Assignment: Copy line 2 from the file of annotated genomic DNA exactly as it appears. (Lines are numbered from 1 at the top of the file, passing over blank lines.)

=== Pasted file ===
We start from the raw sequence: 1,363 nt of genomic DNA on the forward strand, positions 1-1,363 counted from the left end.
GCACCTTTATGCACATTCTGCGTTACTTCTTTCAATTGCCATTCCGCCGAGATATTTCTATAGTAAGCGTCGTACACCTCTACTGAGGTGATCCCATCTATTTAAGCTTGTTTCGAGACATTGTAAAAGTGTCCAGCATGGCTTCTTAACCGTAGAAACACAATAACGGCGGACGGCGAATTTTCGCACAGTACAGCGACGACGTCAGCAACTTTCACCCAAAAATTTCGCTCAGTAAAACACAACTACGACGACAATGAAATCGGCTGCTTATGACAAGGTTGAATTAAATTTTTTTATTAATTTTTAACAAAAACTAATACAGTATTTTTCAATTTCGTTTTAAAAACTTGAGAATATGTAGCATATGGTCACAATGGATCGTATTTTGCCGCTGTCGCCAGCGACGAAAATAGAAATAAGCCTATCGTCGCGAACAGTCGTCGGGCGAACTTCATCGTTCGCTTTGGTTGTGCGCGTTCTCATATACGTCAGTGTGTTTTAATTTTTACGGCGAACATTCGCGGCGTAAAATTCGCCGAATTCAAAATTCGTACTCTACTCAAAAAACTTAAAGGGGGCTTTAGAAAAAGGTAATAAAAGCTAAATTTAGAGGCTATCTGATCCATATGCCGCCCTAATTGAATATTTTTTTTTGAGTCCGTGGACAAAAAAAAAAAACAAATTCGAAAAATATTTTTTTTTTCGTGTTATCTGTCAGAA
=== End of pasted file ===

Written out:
GCACCTTTATGCACATTCTGCGTTACTTCTTTCAATTGCCATTCCGCCGAGATATTTCTATAGTAAGCGTCGTACACCTCTACTGAGGTGATCCCATCTATTTAAGCTTGTTTCGAGACATTGTAAAAGTGTCCAGCATGGCTTCTTAACCGTAGAAACACAATAACGGCGGACGGCGAATTTTCGCACAGTACAGCGACGACGTCAGCAACTTTCACCCAAAAATTTCGCTCAGTAAAACACAACTACGACGACAATGAAATCGGCTGCTTATGACAAGGTTGAATTAAATTTTTTTATTAATTTTTAACAAAAACTAATACAGTATTTTTCAATTTCGTTTTAAAAACTTGAGAATATGTAGCATATGGTCACAATGGATCGTATTTTGCCGCTGTCGCCAGCGACGAAAATAGAAATAAGCCTATCGTCGCGAACAGTCGTCGGGCGAACTTCATCGTTCGCTTTGGTTGTGCGCGTTCTCATATACGTCAGTGTGTTTTAATTTTTACGGCGAACATTCGCGGCGTAAAATTCGCCGAATTCAAAATTCGTACTCTACTCAAAAAACTTAAAGGGGGCTTTAGAAAAAGGTAATAAAAGCTAAATTTAGAGGCTATCTGATCCATATGCCGCCCTAATTGAATATTTTTTTTTGAGTCCGTGGACAAAAAAAAAAAACAAATTCGAAAAATATTTTTTTTTTCGTGTTATCTGTCAGAA